Even without the proposed new law, Teakha, a café on Tai Ping Shan Street in Sheung Wan, has been charged with street obstruction multiple times in the past year. The café’s owner Nana Chan has decorated the back alley that the shop opens onto with plants and provides seats there. The first prosecution came eight months after Teakha opened in 2012. Chan has been charged around 10 times and was fined around HK$ 6,000 on each occasion.
But Chan, who is also a lawyer, says: “We are not using this space for the benefits of Teakha, but this is a space for people to socialise.”
Chan welcomes not just her customers, but anyone and everyone in the community to enjoy the space. She organises outdoor activities from time to time, varying from small-scale concerts to outdoor yoga classes to encourage a community culture.
“I think Hong Kong is one of the few places where there’s nothing going on on the streets at all,” she says and contrasts this with the hawker markets in Taiwan and street cafes in Paris.
Chan has tried to apply for outdoor seating accommodation but failed, although she is unsure of the exact reason. Instead of seats, she now provides diners with timber boxes, tree trunks and carpets to use outside. “I’ll insist on doing that even though that’s illegal because it’s a kind of culture I want to promote,” she says.
In order to gain support, she has launched an online petition which has already gained more than 800 signatures. She also organises a forum on placemaking. “Placemaking” refers to an approach to plan and manage public spaces to promote people’s health, happiness, and well-being.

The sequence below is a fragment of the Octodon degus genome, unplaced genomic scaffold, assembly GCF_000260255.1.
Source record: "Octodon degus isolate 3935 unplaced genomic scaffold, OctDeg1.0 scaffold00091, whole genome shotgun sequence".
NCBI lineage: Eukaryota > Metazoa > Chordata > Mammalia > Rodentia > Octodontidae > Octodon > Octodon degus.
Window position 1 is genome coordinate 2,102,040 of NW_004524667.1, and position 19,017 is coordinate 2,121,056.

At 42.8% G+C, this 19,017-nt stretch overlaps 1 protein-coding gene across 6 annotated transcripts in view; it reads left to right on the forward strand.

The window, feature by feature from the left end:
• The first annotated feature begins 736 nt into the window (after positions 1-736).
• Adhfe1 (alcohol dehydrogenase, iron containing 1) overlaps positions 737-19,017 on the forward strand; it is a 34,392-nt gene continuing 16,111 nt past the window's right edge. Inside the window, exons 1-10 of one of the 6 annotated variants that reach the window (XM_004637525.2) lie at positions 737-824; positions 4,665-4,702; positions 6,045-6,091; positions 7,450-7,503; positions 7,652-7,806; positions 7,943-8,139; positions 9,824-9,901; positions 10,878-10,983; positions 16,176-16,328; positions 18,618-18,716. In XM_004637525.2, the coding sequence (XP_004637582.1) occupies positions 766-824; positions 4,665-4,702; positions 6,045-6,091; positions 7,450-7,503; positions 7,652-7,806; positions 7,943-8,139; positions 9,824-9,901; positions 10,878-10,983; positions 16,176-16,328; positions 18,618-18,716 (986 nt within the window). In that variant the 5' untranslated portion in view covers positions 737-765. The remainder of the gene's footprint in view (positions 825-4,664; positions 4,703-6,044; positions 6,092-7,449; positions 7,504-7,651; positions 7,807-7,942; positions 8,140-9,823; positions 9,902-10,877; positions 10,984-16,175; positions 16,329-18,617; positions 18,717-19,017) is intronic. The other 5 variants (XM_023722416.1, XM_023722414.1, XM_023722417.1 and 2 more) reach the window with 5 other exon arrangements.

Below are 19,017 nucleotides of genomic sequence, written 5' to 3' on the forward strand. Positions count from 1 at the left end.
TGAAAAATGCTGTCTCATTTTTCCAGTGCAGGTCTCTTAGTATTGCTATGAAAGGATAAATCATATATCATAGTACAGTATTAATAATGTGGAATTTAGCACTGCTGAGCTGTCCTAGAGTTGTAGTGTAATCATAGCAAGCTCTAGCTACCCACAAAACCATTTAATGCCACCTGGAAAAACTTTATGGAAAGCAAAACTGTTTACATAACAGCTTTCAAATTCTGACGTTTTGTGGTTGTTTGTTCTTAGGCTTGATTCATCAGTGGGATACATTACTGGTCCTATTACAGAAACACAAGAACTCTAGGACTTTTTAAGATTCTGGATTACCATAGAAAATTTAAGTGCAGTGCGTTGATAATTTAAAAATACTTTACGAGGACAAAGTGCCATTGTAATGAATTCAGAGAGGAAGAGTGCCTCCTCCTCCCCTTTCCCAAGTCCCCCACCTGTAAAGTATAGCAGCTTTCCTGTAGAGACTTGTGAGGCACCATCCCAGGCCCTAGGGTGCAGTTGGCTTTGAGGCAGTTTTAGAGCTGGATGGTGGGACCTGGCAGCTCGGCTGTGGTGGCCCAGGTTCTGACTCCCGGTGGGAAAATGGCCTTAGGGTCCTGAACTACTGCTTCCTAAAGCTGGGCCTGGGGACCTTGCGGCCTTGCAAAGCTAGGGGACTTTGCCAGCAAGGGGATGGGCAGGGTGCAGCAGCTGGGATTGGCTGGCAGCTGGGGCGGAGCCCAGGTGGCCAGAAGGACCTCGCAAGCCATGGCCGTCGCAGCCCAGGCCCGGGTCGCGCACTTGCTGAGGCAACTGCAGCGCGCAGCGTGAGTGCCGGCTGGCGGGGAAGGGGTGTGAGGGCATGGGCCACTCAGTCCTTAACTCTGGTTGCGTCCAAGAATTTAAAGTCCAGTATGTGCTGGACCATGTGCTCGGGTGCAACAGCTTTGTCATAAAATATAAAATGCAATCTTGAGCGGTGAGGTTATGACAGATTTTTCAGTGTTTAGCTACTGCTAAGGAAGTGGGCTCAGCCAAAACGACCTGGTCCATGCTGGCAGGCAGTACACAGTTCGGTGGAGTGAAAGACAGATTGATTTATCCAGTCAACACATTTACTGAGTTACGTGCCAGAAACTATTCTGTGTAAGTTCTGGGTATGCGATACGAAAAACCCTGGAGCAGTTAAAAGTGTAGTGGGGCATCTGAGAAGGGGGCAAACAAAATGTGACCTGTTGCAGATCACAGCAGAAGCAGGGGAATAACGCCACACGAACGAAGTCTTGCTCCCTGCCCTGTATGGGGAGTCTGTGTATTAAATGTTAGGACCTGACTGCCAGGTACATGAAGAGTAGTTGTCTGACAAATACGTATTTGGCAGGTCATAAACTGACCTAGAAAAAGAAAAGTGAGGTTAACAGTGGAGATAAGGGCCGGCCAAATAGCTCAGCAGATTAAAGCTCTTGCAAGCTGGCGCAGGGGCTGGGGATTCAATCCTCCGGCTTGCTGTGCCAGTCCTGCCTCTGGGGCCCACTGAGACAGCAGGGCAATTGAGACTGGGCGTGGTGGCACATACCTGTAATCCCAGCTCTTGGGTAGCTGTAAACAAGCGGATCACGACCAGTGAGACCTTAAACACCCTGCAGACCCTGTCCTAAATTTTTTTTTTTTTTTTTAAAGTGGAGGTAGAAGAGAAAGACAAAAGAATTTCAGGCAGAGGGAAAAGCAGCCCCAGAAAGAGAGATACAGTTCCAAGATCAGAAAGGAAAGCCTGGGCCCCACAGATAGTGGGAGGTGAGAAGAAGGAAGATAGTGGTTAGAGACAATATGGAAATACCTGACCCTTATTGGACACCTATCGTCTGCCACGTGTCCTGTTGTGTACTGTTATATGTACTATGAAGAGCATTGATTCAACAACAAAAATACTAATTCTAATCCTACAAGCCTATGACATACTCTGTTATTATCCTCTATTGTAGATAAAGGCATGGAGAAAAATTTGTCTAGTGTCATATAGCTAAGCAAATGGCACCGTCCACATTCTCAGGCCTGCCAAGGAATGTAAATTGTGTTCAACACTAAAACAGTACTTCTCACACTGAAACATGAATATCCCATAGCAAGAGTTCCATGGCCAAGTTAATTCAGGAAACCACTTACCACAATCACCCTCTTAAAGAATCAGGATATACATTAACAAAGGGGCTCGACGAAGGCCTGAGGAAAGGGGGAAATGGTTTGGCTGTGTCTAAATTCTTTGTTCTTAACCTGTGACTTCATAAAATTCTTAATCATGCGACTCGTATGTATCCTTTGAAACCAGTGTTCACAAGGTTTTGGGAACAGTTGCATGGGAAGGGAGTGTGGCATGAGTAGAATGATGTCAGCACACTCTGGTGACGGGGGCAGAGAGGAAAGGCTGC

One of the forum guests, Paul Zimmerman, chief executive of Designing Hong Kong and a Southern District councillor, suggests some laws in Hong Kong are out-dated and lack flexibility. Those on street regulation were drafted in the 1960s when there was severe cholera and authorities had to make the streets clean and hygienic. “That is in the heads of FEHD. That’s been the system for 50 years,” Zimmerman says. “You must have not just a negative system based on ‘let’s get rid of it all.’”
He thinks that if the government wants to have stronger law enforcement, then it also needs to have a better licensing system. Rather than letting the FEHD decide on the priority of enforcement locations, he proposes a more “positive two-process system”. The first thing would be for officials and district councils to designate areas for SFEs based on the local context; the next step is for shops to make applications for public spaces. Zimmerman says the biggest problem is authorities “ want one system for the whole of Hong Kong. They don’t know how to get localised solutions.”
Tieben Hendrik, associate professor from the School of Architecture at the Chinese University of Hong Kong, conducts research on urban transformation, heritage and identity in Hong Kong. Looking at the consultation document, he feels authorities just want to implement laws to react to people’s continuous complaints.
“I believe if we see the values, for example, of eating together, of creativity that we can see in the city, of colours of flowers, as a kind of essential quality of life, we would probably be more careful in the way we try to deal with it,” he says.
Hendrik says that while there are hawker markets and dai pai dongs in Hong Kong, they are not treasured or appreciated as something that helps foster social cohesion in a polarised society. This contrasts with cities like Singapore, which are conscious of the social importance of such features.
Hendrik believes policymakers should try to accommodate these things rather than oppose them. He suggests they should look at the broader picture of what makes successful public spaces to improve the quality of urban life. Imposing harsh laws may make it easy to clear roads for traffic, but this neglects bringing more vitality to the streets where people live.
After all, streets are our largest public spaces, ones people use every day. “If we don’t have clear values and ideas of what makes a good city, we are kind of lacking a direction. We are kind of shooting in the dark,” says Hendrick.
Edited by Antonia Wong